Our town and county are reviewing how we’re doing with the Comprehensive Plan. The Alliance submitted comments, kind of like our report card of how our community is doing to carry out the Comp Plan over the last 7 years. The short version: we appreciate the report overall but fear it under-reports threats and declines in ecosystem health; and we have a number of recommendations for the report and for specific actions / solutions. Mainly: we need a conservation/ecosystem goal like the “65% housing” goal, and we need to implement the key ecosystem strategies like natural resource protection LDRs and sustainable funding. And we appreciate the report’s take on many other important aspects of our community like transportation, housing, and a sustainable economy.
November 8, 2019
Town of Jackson Mayor, Council, and Planning Commission
Teton County Commissioners and Planning Commission
RE: Growth Management Program / Comprehensive Plan update
Dear Planning Commissioners, County Commissioners, Mayor and Council:
Thank you for the opportunity to comment on the Growth Management Program (GMP) / Comprehensive Plan update. We commend your planning staff and consultants for a good start at presenting where we are now. We offer the following topics for incorporation into the update; we have highlighted specific requests.
COMMENTS REGARDING ECOSYSTEM HEALTH
We appreciate the backpacking water break metaphor for the GMP. We would add to this metaphor: if you are taking a water break and are unaware of a cougar1 hiding behind a tree, you may not take proper precautions or action.
We believe the “green” rating of status and trend for Ecosystem Stewardship glosses over some significant cougars (red flags and threats), and leads to conclusions like this that we cannot support: “While updating the Natural Resources Overlay and improving the conservation development tools can improve habitat protection, the most important thing to do is celebrate and sustain the progress made in the 1994 and 2016 rural zoning updates and continue to implement zoning that is consistent with the Character Districts.”
With respect, the most important thing to do is not to rest on our excellent laurels but rather to (1) set actual measurable goals for ecosystem health and (2) implement the mostly-incomplete ecosystem strategies, especially (3) the long-stalled natural resources LDRs, (4) sustainable conservation funding, and (5) the cumulative impact study.
At a meeting of the Systems of Conservation collaborative last year, a group of local conservation experts discussed ecosystem health status and trends for water, air, land, wildlife, and stewardship. Our consensus was that the status of all areas was generally good, but the trends were almost all getting worse. So please switch from green to red trend lines (while keeping green status bubbles) in both timeframes.
Please include the following missing key “Trends/Events” on the 2012-today list:
- Natural resources LDRs stalled out (red)
- Chronic Wasting Disease (CWD) detected in Grand Teton National Park – first time in Teton County (red)
Please also utilize and reference the best available science presented in the 2018 State of Wildlife in Jackson Hole report2, including a clear “Threats Matrix” outlining a wide range of threats beyond those mentioned in the GMP report, including climate change, residential and commercial development, agriculture, energy production and mining, transportation and service corridors, human intrusions and disturbance, natural systems modification, invasive and problematic species and pathogens, and pollution.
Looking at Comprehensive Plan strategies, the summary says “The Section with the least implementation is Community Services with 5 of 6 strategies incomplete” (p. 29). But at least 12 of the 16 ecosystem strategies are incomplete – including key strategies like the cumulative impacts study, sustainable conservation funding, and updating the natural resources LDRs. Please prioritize completing the natural resources LDRs, as that project will check off at least 7 of the incomplete strategies.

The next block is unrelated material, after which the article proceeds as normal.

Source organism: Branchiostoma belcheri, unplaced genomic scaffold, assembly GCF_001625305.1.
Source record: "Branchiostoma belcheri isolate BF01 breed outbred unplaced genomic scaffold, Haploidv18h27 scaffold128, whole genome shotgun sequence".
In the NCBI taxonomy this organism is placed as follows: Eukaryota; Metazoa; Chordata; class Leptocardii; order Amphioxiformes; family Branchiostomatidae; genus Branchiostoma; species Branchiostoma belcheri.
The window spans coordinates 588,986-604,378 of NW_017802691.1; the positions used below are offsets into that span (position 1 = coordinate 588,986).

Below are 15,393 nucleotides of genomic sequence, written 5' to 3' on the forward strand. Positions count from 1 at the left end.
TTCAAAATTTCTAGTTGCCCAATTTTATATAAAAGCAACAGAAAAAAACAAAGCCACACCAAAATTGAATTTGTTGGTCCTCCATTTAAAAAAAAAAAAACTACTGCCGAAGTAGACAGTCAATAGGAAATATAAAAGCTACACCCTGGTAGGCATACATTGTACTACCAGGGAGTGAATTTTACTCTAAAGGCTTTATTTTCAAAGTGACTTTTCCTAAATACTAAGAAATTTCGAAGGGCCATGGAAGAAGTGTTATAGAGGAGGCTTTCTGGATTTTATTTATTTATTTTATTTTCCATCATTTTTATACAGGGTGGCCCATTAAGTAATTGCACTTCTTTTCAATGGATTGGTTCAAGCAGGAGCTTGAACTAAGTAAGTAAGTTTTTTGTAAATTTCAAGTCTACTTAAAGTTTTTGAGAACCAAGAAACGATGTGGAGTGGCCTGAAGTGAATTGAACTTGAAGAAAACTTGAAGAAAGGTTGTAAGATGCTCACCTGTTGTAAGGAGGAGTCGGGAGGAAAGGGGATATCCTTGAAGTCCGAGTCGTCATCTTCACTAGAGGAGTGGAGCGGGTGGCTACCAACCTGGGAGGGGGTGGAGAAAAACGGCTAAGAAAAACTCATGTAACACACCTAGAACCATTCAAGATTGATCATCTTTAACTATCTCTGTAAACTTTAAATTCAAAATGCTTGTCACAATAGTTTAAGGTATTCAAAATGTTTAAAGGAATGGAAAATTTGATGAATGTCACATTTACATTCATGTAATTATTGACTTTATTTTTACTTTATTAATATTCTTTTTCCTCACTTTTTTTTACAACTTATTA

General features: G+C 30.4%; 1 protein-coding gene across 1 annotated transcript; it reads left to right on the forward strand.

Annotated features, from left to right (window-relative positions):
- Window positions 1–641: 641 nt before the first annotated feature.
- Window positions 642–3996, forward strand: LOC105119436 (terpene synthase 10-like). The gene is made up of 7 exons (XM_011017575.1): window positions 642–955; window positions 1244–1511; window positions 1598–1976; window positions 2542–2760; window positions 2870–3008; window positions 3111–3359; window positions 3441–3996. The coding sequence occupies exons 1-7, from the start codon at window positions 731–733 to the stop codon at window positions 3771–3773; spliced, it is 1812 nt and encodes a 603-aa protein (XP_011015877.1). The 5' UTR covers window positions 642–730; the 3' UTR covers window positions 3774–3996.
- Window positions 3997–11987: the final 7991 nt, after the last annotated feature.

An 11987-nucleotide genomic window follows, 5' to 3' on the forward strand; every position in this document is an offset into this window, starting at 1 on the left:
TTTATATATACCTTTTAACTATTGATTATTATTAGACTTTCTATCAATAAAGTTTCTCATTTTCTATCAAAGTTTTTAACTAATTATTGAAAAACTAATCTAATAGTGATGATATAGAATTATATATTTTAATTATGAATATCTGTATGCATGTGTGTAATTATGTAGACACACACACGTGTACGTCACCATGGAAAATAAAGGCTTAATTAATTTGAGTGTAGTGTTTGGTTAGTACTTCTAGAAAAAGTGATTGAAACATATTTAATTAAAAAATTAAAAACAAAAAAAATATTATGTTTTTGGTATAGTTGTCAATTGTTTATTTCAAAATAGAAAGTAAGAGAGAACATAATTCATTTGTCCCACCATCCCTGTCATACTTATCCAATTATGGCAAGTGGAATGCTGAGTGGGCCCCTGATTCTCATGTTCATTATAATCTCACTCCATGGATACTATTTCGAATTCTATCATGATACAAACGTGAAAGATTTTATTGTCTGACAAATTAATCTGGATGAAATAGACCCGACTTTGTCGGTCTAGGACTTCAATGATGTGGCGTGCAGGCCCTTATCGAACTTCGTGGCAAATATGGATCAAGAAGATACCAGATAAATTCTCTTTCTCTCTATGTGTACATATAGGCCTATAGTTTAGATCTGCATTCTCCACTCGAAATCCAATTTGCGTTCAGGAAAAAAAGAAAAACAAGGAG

Please establish clear conservation/ecosystem goals
There is no doubt that our Comprehensive Plan vision to “protect and preserve the area’s ecosystem” is bold and visionary. However, the Plan lacks measurable ecosystem goals, and the annual indicator report “goals” are not actually useful goals (for example: for acres conserved, the goal is just “increase” – but with no sense of how much we need to conserve).
The Comprehensive Plan needs an ecosystem goal like the clear 65% workforce housing goal. This goal probably should not focus on the health of populations of native species (e.g. “75% of native species are at least 85% healthy”) – for one thing, population health is a political decision as much as biological; and more important, the county does not manage species (the state does). The county does manage wildlife habitat, connectivity, and conflict – so we should develop specific and measurable goals around those areas (e.g. “protect 50% of land in the highest focal species habitat tier” or “ensure at least 2/3 of county lands are permeable to ungulate movement”).
We are currently developing these goals with partners in the Systems of Conservation collaborative. As a next step post-GMP, we invite the town and county to join this project, help define the goals/targets, and then insert them in the Comprehensive Plan and future Indicator Reports.
We appreciate the report’s attention to declining water quality in our community. We recommend redoubling focus on water (just as much as climate and transportation) as new research and analysis from the Wyoming Outdoor Council and Protect Our Waters JH has uncovered many alarming issues. Potentially-dangerous levels of both e. coli and nitrates have been detected in drinking water across our valley, believed to be caused in part by under-regulated wastewater and public drinking water systems, which are often sited in close proximity. We recommend adding goals and indicators related to water quality, such as the number of public drinking water systems, small wastewater facilities, and larger Class V wastewater facilities that either lack proper permits or reporting or are in violation of Environmental Protection Agency, Department of Environmental Quality, or more-modern public health standards. Then, please engage the community in updating and improving the regulation of those systems and facilities.
COMMENTS ON OTHER AREAS
Section 2: climate sustainability. We support a renewed sense of urgency on climate emissions. In this context, we do not believe it makes sense to expand our road network or widen our highways – which would all make it easier to drive single-occupancy vehicles and would increase the amount of traffic on our roads and the 80% of our climate pollution caused by transportation.